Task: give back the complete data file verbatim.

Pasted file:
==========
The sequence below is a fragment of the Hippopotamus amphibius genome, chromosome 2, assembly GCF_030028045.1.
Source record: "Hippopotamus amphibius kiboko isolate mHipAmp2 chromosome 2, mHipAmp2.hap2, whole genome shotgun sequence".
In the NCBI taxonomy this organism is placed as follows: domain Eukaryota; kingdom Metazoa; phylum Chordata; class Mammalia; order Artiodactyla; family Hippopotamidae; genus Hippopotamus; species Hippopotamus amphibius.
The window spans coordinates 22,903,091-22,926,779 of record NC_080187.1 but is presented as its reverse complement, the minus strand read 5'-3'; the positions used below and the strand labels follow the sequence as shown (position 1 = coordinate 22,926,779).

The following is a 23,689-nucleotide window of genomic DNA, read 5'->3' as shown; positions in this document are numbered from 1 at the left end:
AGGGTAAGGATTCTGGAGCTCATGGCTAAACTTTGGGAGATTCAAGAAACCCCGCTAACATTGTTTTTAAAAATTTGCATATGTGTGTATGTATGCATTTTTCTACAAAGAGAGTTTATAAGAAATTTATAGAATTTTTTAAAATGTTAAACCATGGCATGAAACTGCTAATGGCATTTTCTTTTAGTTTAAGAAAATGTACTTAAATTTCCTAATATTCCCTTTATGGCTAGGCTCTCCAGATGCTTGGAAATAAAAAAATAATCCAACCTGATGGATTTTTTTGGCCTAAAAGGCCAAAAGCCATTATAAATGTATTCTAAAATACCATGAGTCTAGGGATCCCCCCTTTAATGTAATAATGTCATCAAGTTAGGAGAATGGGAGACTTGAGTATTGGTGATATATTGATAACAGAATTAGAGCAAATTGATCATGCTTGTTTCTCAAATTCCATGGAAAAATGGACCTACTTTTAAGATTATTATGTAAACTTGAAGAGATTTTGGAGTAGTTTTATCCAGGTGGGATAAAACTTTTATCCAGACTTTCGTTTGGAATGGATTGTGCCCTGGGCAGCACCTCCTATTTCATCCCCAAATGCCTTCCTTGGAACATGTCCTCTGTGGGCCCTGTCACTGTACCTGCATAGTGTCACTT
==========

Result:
The sequence below is a fragment of the Hippopotamus amphibius genome, chromosome 2, assembly GCF_030028045.1.
Source record: "Hippopotamus amphibius kiboko isolate mHipAmp2 chromosome 2, mHipAmp2.hap2, whole genome shotgun sequence".
In the NCBI taxonomy this organism is placed as follows: domain Eukaryota; kingdom Metazoa; phylum Chordata; class Mammalia; order Artiodactyla; family Hippopotamidae; genus Hippopotamus; species Hippopotamus amphibius.
The window spans coordinates 22,903,091-22,926,779 of record NC_080187.1 but is presented as its reverse complement, the minus strand read 5'-3'; the positions used below and the strand labels follow the sequence as shown (position 1 = coordinate 22,926,779).

The following is a 23,689-nucleotide window of genomic DNA, read 5'->3' as shown; positions in this document are numbered from 1 at the left end:
AGGGTAAGGATTCTGGAGCTCATGGCTAAACTTTGGGAGATTCAAGAAACCCCGCTAACATTGTTTTTAAAAATTTGCATATGTGTGTATGTATGCATTTTTCTACAAAGAGAGTTTATAAGAAATTTATAGAATTTTTTAAAATGTTAAACCATGGCATGAAACTGCTAATGGCATTTTCTTTTAGTTTAAGAAAATGTACTTAAATTTCCTAATATTCCCTTTATGGCTAGGCTCTCCAGATGCTTGGAAATAAAAAAATAATCCAACCTGATGGATTTTTTTGGCCTAAAAGGCCAAAAGCCATTATAAATGTATTCTAAAATACCATGAGTCTAGGGATCCCCCCTTTAATGTAATAATGTCATCAAGTTAGGAGAATGGGAGACTTGAGTATTGGTGATATATTGATAACAGAATTAGAGCAAATTGATCATGCTTGTTTCTCAAATTCCATGGAAAAATGGACCTACTTTTAAGATTATTATGTAAACTTGAAGAGATTTTGGAGTAGTTTTATCCAGGTGGGATAAAACTTTTATCCAGACTTTCGTTTGGAATGGATTGTGCCCTGGGCAGCACCTCCTATTTCATCCCCAAATGCCTTCCTTGGAACATGTCCTCTGTGGGCCCTGTCACTGTACCTGCATAGTGTCACTT